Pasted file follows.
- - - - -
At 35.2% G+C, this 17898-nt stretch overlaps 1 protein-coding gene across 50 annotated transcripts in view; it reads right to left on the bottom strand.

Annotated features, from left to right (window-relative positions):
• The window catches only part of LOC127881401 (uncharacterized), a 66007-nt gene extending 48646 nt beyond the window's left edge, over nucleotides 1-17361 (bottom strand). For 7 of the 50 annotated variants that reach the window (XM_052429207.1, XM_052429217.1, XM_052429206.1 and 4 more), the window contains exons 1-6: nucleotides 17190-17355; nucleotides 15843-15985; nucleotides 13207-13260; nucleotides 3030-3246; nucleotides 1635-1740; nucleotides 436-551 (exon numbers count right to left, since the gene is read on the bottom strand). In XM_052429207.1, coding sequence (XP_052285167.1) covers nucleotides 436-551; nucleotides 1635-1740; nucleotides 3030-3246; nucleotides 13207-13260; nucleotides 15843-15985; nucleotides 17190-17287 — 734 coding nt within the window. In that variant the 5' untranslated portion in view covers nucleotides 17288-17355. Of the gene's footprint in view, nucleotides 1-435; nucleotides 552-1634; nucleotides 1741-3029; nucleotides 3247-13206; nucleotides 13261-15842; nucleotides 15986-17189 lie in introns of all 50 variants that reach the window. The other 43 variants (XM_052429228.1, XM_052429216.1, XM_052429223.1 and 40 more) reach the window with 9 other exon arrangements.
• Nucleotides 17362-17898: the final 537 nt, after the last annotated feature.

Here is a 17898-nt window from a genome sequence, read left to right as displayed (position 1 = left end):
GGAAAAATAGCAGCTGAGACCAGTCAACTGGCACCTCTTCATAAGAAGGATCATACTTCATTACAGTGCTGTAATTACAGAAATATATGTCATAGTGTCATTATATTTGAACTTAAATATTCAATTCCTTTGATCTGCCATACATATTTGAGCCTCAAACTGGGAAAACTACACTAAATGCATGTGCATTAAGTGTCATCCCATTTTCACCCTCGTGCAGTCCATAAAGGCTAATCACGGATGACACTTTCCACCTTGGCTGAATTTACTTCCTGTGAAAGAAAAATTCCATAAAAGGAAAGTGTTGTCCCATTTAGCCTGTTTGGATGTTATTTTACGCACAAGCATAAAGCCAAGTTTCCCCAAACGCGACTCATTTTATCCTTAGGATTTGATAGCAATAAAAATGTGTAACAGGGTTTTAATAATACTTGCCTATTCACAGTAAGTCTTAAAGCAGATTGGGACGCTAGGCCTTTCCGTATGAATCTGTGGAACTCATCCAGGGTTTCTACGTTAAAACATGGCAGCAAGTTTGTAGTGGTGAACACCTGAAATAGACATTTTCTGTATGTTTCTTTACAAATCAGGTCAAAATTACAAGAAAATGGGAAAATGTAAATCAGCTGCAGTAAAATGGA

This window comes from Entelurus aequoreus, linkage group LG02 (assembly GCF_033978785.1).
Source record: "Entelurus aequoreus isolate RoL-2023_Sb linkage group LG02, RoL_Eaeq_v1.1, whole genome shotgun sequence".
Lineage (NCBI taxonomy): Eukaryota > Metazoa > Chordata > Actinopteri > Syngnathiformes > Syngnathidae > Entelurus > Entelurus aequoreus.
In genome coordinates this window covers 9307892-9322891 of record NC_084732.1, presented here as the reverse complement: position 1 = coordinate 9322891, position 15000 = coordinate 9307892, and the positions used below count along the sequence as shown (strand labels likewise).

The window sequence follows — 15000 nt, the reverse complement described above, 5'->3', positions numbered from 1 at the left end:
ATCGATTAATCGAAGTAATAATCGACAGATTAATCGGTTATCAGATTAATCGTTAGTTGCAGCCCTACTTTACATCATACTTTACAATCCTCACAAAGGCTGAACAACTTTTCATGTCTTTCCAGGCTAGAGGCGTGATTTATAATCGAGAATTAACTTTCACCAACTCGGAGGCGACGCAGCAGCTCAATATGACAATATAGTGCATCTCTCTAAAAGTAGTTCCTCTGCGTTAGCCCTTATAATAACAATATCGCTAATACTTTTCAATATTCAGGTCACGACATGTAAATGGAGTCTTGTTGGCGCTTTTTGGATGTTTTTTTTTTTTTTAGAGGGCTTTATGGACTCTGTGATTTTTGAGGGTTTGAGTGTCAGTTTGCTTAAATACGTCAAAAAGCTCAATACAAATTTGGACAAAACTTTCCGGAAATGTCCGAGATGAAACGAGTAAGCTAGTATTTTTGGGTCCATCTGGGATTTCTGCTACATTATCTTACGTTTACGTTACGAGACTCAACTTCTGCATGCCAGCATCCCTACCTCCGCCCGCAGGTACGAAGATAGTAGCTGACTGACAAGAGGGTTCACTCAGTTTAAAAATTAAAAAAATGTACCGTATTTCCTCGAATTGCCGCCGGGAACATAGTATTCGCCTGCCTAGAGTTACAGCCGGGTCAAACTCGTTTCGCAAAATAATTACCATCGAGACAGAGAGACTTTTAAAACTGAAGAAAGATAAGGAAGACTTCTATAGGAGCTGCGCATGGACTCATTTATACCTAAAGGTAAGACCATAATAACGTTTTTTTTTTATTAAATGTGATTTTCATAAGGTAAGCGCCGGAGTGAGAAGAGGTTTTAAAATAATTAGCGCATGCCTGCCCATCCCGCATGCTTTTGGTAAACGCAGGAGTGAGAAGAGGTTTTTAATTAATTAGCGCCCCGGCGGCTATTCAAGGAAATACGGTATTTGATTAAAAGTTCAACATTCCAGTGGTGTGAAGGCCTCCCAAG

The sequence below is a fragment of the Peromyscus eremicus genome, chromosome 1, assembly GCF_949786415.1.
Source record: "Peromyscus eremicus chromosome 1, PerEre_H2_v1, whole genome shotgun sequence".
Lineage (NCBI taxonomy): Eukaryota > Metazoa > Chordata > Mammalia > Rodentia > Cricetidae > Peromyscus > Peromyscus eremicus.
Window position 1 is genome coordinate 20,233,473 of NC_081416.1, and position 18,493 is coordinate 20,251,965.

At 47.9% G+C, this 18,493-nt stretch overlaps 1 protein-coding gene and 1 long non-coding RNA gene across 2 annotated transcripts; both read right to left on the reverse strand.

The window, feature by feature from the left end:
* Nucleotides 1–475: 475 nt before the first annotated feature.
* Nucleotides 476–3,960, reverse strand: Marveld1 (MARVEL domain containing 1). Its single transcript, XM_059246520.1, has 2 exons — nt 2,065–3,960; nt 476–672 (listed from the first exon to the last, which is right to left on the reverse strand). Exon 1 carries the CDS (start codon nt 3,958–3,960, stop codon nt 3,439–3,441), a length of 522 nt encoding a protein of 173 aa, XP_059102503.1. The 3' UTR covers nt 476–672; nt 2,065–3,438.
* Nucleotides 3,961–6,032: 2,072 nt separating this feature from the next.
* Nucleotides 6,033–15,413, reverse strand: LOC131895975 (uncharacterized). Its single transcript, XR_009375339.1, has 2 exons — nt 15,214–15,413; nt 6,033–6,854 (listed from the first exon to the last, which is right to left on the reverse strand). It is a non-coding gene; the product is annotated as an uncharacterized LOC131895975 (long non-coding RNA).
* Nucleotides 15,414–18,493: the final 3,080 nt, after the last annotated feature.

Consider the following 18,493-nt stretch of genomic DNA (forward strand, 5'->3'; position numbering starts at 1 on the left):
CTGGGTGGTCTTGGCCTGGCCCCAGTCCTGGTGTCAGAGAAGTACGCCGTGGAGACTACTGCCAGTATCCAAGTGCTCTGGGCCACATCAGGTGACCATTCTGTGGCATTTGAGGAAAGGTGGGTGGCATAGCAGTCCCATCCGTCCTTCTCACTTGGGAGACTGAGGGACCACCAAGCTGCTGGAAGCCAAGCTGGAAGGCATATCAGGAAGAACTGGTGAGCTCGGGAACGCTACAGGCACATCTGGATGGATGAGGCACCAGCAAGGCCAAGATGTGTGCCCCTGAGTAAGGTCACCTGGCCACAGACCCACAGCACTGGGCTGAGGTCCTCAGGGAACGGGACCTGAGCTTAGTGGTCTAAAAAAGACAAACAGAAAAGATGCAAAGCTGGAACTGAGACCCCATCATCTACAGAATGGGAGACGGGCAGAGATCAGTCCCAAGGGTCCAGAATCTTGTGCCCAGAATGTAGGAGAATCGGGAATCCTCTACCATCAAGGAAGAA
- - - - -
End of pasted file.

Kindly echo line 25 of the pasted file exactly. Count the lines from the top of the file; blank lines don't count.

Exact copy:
CTGGGTGGTCTTGGCCTGGCCCCAGTCCTGGTGTCAGAGAAGTACGCCGTGGAGACTACTGCCAGTATCCAAGTGCTCTGGGCCACATCAGGTGACCATTCTGTGGCATTTGAGGAAAGGTGGGTGGCATAGCAGTCCCATCCGTCCTTCTCACTTGGGAGACTGAGGGACCACCAAGCTGCTGGAAGCCAAGCTGGAAGGCATATCAGGAAGAACTGGTGAGCTCGGGAACGCTACAGGCACATCTGGATGGATGAGGCACCAGCAAGGCCAAGATGTGTGCCCCTGAGTAAGGTCACCTGGCCACAGACCCACAGCACTGGGCTGAGGTCCTCAGGGAACGGGACCTGAGCTTAGTGGTCTAAAAAAGACAAACAGAAAAGATGCAAAGCTGGAACTGAGACCCCATCATCTACAGAATGGGAGACGGGCAGAGATCAGTCCCAAGGGTCCAGAATCTTGTGCCCAGAATGTAGGAGAATCGGGAATCCTCTACCATCAAGGAAGAA